• Business - Economy
  • Updated: June 03, 2024

Understanding key drivers of commodity prices

Understanding key drivers of commodity prices

Commodity prices can fluctuate significantly over time. As an investor or business person, it's important to understand what drives these price changes so you can make informed decisions. In this blog post, we'll explore some of the key factors that influence commodity prices.

Supply and Demand

One of the most fundamental drivers of commodity prices is the balance between supply and demand. When demand is high and supply is constrained, prices tend to rise. For example, an unexpected cold snap that damages orange crops in Florida could drive up orange juice prices due to reduced supply. On the flip side, bumper crop yields or new sources of supply coming online can outpace demand and put downward pressure on prices.

Overall Economic Growth

The state of the global economy also impacts commodity prices. During periods of strong economic growth, demand for raw materials and natural resources increases as production ramps up. This increased demand places upward pressure on prices. Conversely, recessions dampen demand and tend to push prices lower. The economic growth of large developing nations like China and India is especially important for commodity prices as these countries require vast amounts of natural resources to fuel development.

Production Costs

The costs involved in producing commodities heavily influence their market prices. Production costs include things like labor, energy, transportation and raw material expenses. When production costs rise, it translates to higher commodity prices in order for producers to maintain adequate profit margins. Changes in energy prices are a major influence, as fuel and electricity are key inputs across the commodity sector. Those performing online commodity trading regularly will want to keep an eye on production prices around the world.

Geopolitical Events

Major political events or unstable conditions in regions that produce a lot of commodities can cause significant price volatility. For example, conflicts in the Middle East, which contains a large share of global oil reserves, often spur spikes in oil prices. Political turmoil in South America, a top producer of metals and agricultural commodities, can also lead to price swings. Trade policy changes, like new tariffs or export restrictions, can impact supply chains and affect commodity prices as well.


Extreme weather events and natural disasters can wreak havoc on commodity prices by damaging infrastructure or disrupting transportation routes. Droughts, floods, hurricanes and freezes in agricultural production areas can severely limit crop yields and drive food commodity prices upward. Energy prices can also be impacted by weather, such as heat waves that spur electricity demand or storms that damage offshore oil rigs. Generally, any weather that threatens commodity production will push prices higher.

Investor Speculation

Commodities attract significant investment activity because they offer portfolio diversification. Hedge funds, pension funds, investment banks and retail investors allocate portions of their capital to commodities. When speculative activity increases, it can amplify pricing trends. Speculators may pile into commodities during positive price moves, driving prices higher in the short run. High speculative interest can also lead to price bubbles forming. However, when speculators exit en masse, it can lead to dramatic price declines.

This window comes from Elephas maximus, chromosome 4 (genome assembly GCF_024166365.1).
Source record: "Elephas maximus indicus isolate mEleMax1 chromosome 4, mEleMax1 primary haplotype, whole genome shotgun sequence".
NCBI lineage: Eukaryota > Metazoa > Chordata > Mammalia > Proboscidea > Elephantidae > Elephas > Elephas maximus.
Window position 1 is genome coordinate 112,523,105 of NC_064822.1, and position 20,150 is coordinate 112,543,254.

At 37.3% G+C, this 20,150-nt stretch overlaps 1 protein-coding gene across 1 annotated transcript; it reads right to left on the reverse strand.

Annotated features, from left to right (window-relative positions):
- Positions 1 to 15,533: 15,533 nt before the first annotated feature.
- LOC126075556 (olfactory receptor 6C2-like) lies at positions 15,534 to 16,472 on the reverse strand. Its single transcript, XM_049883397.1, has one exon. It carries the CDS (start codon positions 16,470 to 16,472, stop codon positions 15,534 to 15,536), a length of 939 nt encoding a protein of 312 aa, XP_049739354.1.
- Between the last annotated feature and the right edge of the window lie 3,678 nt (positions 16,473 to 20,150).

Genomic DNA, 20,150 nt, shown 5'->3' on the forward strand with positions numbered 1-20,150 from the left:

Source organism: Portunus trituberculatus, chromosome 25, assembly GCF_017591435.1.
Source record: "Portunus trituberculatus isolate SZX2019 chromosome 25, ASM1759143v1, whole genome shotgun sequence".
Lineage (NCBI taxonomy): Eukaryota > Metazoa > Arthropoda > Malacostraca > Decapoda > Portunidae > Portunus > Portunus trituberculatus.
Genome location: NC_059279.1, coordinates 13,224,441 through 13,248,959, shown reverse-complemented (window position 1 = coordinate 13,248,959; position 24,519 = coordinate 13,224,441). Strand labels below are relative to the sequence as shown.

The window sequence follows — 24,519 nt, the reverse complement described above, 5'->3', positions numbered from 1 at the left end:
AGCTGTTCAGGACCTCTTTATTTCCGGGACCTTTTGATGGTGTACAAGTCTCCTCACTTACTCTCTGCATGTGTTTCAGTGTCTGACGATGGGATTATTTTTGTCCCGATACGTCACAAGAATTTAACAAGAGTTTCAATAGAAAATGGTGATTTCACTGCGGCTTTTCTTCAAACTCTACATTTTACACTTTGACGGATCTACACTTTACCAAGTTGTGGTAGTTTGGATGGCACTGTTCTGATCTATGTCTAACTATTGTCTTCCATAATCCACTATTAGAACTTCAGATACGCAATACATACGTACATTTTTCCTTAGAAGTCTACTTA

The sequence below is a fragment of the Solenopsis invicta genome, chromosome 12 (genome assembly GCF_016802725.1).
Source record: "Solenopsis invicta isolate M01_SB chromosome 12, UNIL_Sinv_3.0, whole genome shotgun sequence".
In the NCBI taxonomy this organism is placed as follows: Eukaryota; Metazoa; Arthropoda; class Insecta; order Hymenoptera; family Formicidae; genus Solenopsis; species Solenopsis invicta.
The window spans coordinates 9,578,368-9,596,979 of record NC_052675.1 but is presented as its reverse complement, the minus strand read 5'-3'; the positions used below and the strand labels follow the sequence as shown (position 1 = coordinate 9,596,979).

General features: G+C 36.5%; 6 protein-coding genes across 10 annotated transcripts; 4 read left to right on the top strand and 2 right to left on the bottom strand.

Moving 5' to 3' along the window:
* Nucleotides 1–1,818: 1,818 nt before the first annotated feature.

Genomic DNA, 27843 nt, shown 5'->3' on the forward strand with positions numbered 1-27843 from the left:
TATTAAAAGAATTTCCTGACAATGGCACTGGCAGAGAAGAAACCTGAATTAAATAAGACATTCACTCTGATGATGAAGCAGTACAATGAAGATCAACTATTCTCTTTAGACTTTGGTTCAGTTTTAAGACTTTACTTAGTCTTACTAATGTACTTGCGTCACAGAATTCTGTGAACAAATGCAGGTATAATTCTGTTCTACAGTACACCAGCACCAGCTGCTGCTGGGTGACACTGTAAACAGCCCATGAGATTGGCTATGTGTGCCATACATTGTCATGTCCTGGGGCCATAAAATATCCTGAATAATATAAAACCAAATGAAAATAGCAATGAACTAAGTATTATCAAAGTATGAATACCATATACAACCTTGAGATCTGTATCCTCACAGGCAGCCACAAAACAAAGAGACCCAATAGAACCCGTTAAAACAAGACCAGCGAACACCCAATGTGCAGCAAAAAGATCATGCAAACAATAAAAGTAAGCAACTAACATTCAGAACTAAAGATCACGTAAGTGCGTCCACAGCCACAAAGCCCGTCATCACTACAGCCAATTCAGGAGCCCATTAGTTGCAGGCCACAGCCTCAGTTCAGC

Exchange Rates

Since commodities are traded globally in U.S. dollars, fluctuations in exchange rates can influence commodity prices. A weaker U.S. dollar makes commodities cheaper for foreign buyers, boosting demand and prices. A stronger dollar has the opposite effect, making commodities more expensive for foreign purchasers. Large appreciations or depreciations in major currencies like the euro, yen or yuan impact the commodity pricing equation.

Technological Developments

Advances in extraction, processing and transportation technologies can impact commodity prices by improving efficiency and driving down production costs. Horizontal drilling and hydraulic fracturing techniques, for example, have enabled increased oil and natural gas output from shale formations, lowering energy prices. Rising productivity and automation in agriculture have also limited price growth in some food commodities. However, if new technologies require significant investment, it could restrict supply in the short run and lead to price increases.

Inventory Levels

The current inventory levels of a commodity can significantly influence its price. High inventory levels point to oversupply or lagging demand, which will typically lead to declining prices as excess supply is cleared from the market. On the other hand, falling inventories indicate tightening supply and can spur rising prices as demand starts to outpace available stocks. Monitoring inventory data provides key information on the balance between supply and demand.

Commodity prices are influenced by a variety of overlapping factors including supply and demand, costs of production, economic growth, geopolitical events, weather, exchange rates, speculative activity, technological change, and inventory levels. Understanding these key drivers provides important context for commodity price movements. Those involved in commodity trading or investing can utilise this information to make more informed decisions and manage risk. Whether you are looking to get started with online commodity trading or add commodities to your portfolio, analysing the impact of these price drivers is essential.

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